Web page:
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What will the United States do if Russia goes nuclear? Experts say a nuclear response is unlikely but not impossible

It’s a troubling question with no palatable answer: What would President Joe Biden do if Russia used nuclear weapons in the Ukraine war?

A half dozen current and former government officials briefed on the issue, and several outside experts, told NBC News there was no playbook and little agreement about how the U.S. would respond to a norm-shattering act of destruction that could obliterate a Ukrainian city, kill tens of thousands and send a cloud of nuclear fallout drifting over NATO countries in Western Europe.

This isn’t new to the Biden administration. In fact, when the Obama administration conducted a war game simulating Russian use of nuclear weapons in the Baltics, there were fundamental disagreements about how to react.

U.S. intelligence officials say they have seen no signs that Russian President Vladimir Putin is poised to employ so-called battlefield nukes, but several versions of Russian military doctrine published since 2000 have envisioned the first use of nuclear weapons in response to a conventional threat in a regional war in response to a conventional threat against the Russian homeland. And military experts say Russia’s smallest warheads have many times the explosive power of the bombs dropped on Hiroshima and Nagasaki.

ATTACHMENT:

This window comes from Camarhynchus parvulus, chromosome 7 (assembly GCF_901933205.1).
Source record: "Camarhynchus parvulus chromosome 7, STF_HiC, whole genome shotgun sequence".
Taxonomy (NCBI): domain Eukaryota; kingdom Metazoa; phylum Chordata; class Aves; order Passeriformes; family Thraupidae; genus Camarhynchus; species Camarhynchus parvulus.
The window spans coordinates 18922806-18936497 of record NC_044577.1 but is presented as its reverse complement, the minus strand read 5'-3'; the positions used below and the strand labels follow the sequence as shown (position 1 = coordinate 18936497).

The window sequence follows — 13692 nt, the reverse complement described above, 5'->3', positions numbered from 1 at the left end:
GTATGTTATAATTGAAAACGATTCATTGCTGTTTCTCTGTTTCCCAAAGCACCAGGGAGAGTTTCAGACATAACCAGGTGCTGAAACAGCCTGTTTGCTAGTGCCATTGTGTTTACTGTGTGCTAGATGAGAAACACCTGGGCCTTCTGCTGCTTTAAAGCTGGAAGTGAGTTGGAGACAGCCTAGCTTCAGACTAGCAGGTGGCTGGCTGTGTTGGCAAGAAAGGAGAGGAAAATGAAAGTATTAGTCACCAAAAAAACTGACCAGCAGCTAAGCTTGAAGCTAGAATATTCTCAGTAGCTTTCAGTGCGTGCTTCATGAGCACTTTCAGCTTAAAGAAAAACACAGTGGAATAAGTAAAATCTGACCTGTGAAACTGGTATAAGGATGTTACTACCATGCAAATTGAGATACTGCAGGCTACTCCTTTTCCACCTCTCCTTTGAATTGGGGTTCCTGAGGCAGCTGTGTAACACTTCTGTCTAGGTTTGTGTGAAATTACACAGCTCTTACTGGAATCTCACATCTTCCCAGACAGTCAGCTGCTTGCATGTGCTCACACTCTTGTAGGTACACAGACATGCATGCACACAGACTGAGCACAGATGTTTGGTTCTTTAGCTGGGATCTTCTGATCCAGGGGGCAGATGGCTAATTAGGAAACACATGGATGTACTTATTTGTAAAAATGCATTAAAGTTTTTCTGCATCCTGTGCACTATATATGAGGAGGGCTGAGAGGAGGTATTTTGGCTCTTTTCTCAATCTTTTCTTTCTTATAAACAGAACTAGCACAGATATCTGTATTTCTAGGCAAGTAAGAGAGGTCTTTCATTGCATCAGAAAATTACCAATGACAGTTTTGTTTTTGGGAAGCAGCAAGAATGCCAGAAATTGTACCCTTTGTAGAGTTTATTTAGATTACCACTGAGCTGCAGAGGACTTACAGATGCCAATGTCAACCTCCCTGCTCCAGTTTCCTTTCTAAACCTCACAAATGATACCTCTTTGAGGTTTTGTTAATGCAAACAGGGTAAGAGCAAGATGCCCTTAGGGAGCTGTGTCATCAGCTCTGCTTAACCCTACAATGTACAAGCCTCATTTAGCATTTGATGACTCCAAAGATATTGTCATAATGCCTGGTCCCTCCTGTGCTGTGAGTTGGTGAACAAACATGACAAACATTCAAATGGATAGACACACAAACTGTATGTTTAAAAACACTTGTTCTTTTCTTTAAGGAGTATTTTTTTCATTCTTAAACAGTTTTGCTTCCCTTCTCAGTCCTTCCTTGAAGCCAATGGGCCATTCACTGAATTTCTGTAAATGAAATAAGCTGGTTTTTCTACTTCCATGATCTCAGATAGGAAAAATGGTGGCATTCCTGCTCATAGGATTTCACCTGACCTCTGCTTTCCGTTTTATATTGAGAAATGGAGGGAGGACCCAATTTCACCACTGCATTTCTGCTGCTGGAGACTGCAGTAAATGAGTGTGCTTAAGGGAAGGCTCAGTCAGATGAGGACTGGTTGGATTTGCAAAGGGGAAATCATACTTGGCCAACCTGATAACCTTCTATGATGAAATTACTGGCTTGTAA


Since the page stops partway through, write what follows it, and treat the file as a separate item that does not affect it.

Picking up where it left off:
As the U.S. continues to send ever more sophisticated weapons designed to help Ukraine destroy invading Russian forces, American officials tell NBC News the Biden administration has for months been thinking the unthinkable about what Putin could do — and war-gaming scenarios envisioning Russia using an atomic bomb on Ukraine.

“We don’t see … practical evidence at this point of Russian planning for the deployment or even potential use of tactical nuclear weapons,” CIA Director William Burns said last month. But, he added, “given the kind of saber-rattling that … we’ve heard from the Russian leadership, we can’t take lightly those possibilities.”

Read more at NBC News

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Ken Dilanian, Dan De Luce and Courtney Kube